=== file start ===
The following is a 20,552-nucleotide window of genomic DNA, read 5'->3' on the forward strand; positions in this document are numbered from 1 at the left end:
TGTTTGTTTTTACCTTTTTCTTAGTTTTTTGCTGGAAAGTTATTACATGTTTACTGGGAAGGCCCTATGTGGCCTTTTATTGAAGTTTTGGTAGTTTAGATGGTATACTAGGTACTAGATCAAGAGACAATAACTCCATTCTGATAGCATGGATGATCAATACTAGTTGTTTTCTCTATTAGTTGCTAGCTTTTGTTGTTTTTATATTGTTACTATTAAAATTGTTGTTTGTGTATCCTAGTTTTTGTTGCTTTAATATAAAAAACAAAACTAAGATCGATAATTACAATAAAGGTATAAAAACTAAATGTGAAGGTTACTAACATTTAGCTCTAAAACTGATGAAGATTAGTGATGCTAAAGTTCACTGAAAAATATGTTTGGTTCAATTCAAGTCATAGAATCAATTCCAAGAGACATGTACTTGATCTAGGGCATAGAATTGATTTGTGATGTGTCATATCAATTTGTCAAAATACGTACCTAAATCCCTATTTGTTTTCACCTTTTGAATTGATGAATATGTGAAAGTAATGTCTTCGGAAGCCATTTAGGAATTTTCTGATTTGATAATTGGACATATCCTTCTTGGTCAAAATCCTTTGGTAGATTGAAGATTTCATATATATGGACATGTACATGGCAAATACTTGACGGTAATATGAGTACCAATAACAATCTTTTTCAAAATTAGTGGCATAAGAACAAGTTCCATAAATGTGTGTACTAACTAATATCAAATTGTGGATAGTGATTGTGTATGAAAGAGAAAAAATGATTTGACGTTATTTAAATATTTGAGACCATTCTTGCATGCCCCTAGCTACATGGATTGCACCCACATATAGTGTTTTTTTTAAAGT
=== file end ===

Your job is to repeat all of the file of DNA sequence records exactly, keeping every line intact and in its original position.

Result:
The following is a 20,552-nucleotide window of genomic DNA, read 5'->3' on the forward strand; positions in this document are numbered from 1 at the left end:
TGTTTGTTTTTACCTTTTTCTTAGTTTTTTGCTGGAAAGTTATTACATGTTTACTGGGAAGGCCCTATGTGGCCTTTTATTGAAGTTTTGGTAGTTTAGATGGTATACTAGGTACTAGATCAAGAGACAATAACTCCATTCTGATAGCATGGATGATCAATACTAGTTGTTTTCTCTATTAGTTGCTAGCTTTTGTTGTTTTTATATTGTTACTATTAAAATTGTTGTTTGTGTATCCTAGTTTTTGTTGCTTTAATATAAAAAACAAAACTAAGATCGATAATTACAATAAAGGTATAAAAACTAAATGTGAAGGTTACTAACATTTAGCTCTAAAACTGATGAAGATTAGTGATGCTAAAGTTCACTGAAAAATATGTTTGGTTCAATTCAAGTCATAGAATCAATTCCAAGAGACATGTACTTGATCTAGGGCATAGAATTGATTTGTGATGTGTCATATCAATTTGTCAAAATACGTACCTAAATCCCTATTTGTTTTCACCTTTTGAATTGATGAATATGTGAAAGTAATGTCTTCGGAAGCCATTTAGGAATTTTCTGATTTGATAATTGGACATATCCTTCTTGGTCAAAATCCTTTGGTAGATTGAAGATTTCATATATATGGACATGTACATGGCAAATACTTGACGGTAATATGAGTACCAATAACAATCTTTTTCAAAATTAGTGGCATAAGAACAAGTTCCATAAATGTGTGTACTAACTAATATCAAATTGTGGATAGTGATTGTGTATGAAAGAGAAAAAATGATTTGACGTTATTTAAATATTTGAGACCATTCTTGCATGCCCCTAGCTACATGGATTGCACCCACATATAGTGTTTTTTTTAAAGT